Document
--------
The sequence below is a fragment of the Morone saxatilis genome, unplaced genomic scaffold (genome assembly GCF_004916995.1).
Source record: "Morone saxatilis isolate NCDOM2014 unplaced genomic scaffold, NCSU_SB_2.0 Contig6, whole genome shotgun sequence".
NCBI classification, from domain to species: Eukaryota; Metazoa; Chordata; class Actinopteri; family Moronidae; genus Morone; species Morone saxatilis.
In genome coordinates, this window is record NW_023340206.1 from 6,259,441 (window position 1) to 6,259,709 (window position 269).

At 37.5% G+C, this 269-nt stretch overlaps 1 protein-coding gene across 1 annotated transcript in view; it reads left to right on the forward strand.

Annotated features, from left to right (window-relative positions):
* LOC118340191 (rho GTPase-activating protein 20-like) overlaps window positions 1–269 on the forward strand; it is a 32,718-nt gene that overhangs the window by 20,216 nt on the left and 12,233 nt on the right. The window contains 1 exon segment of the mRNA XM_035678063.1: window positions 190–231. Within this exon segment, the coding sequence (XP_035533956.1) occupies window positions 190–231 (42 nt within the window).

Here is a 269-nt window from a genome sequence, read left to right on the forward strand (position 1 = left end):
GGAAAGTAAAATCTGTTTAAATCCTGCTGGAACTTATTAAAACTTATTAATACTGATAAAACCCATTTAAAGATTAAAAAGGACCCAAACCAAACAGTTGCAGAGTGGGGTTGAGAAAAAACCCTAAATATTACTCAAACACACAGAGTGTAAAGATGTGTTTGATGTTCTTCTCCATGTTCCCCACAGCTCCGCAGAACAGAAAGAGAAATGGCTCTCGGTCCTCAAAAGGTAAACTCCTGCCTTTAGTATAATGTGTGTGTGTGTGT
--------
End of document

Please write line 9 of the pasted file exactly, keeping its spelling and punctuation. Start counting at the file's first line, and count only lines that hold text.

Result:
GGAAAGTAAAATCTGTTTAAATCCTGCTGGAACTTATTAAAACTTATTAATACTGATAAAACCCATTTAAAGATTAAAAAGGACCCAAACCAAACAGTTGCAGAGTGGGGTTGAGAAAAAACCCTAAATATTACTCAAACACACAGAGTGTAAAGATGTGTTTGATGTTCTTCTCCATGTTCCCCACAGCTCCGCAGAACAGAAAGAGAAATGGCTCTCGGTCCTCAAAAGGTAAACTCCTGCCTTTAGTATAATGTGTGTGTGTGTGT